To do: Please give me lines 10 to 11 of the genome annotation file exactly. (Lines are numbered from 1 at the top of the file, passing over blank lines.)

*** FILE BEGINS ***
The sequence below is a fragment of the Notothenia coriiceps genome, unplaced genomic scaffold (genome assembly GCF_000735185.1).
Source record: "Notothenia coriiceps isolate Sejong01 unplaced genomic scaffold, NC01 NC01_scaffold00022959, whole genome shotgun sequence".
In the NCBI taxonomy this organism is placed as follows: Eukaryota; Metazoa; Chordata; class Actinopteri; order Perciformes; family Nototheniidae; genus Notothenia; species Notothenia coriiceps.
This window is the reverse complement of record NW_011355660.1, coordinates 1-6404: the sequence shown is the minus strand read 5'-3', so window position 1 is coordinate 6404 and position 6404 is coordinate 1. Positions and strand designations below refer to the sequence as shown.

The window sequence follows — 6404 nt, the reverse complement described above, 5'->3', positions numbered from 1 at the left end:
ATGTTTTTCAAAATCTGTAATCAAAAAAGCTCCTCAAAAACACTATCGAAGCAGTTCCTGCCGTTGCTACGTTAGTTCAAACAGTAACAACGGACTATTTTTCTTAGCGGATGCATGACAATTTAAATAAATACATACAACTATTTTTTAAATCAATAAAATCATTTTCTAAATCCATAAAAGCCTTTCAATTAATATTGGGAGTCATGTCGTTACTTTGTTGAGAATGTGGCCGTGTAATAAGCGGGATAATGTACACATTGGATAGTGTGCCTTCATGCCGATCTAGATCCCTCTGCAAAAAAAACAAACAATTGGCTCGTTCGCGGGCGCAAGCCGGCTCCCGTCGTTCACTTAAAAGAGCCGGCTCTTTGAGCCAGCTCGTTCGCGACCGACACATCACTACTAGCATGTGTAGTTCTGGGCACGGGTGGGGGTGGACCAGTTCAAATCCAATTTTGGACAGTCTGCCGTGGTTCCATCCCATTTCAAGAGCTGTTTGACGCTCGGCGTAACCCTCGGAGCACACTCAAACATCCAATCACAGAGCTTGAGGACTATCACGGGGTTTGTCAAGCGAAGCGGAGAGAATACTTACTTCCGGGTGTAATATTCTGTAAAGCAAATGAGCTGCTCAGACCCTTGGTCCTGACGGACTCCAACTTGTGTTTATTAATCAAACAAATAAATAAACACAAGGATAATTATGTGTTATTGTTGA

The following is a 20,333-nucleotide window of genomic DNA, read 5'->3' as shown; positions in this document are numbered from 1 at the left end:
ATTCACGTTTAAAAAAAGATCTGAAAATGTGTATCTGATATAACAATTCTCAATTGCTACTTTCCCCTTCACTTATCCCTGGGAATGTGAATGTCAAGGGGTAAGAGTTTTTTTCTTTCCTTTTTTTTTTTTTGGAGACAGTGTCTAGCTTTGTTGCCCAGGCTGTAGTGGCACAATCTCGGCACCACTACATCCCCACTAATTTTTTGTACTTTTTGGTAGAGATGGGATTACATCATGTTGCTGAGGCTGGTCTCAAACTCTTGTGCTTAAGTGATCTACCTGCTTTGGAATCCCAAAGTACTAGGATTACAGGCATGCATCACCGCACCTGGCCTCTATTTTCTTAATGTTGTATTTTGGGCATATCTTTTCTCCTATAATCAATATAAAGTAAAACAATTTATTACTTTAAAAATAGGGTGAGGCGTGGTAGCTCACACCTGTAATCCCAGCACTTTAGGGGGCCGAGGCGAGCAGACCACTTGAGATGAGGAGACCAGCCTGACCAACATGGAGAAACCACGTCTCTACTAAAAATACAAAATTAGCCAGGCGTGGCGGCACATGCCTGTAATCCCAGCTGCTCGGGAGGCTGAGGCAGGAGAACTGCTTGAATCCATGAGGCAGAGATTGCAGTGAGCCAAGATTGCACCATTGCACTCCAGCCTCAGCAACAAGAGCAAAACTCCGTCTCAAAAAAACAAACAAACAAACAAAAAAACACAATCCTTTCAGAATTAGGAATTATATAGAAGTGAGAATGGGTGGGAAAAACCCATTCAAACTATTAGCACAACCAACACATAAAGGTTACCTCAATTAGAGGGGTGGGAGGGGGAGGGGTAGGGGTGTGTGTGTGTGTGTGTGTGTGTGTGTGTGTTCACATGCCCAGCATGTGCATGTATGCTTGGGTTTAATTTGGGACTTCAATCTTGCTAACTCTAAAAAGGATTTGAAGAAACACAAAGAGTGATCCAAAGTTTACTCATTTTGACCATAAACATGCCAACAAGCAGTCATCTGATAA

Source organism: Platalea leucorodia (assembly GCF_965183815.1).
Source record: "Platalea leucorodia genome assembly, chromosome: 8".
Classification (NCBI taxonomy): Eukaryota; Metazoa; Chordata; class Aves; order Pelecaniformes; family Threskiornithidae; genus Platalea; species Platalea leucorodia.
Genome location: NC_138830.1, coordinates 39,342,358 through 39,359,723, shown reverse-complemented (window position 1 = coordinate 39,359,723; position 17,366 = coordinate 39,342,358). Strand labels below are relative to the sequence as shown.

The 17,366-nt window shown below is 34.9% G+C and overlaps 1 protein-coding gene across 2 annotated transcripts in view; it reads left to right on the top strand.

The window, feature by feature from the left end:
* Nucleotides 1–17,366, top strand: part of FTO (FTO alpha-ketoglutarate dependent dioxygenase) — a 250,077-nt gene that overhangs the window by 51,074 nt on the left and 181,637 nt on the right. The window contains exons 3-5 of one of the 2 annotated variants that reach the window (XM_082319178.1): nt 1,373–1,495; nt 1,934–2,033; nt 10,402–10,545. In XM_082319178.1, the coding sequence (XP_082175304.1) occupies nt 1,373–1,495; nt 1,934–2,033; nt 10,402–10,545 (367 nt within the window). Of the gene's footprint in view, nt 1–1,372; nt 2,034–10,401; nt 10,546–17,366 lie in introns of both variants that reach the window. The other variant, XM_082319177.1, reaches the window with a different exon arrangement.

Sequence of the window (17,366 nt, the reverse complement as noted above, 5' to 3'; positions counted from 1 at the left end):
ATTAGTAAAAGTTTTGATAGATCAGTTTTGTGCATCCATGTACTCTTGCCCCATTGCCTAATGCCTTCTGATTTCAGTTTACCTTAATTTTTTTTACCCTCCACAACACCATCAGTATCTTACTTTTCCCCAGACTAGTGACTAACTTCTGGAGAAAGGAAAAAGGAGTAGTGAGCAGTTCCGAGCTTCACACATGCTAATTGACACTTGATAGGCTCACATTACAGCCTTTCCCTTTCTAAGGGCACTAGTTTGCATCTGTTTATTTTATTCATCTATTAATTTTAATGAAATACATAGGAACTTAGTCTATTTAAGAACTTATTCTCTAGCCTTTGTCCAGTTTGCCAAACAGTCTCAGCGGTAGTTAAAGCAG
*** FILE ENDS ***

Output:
Source record: "Platalea leucorodia genome assembly, chromosome: 8".
Classification (NCBI taxonomy): Eukaryota; Metazoa; Chordata; class Aves; order Pelecaniformes; family Threskiornithidae; genus Platalea; species Platalea leucorodia.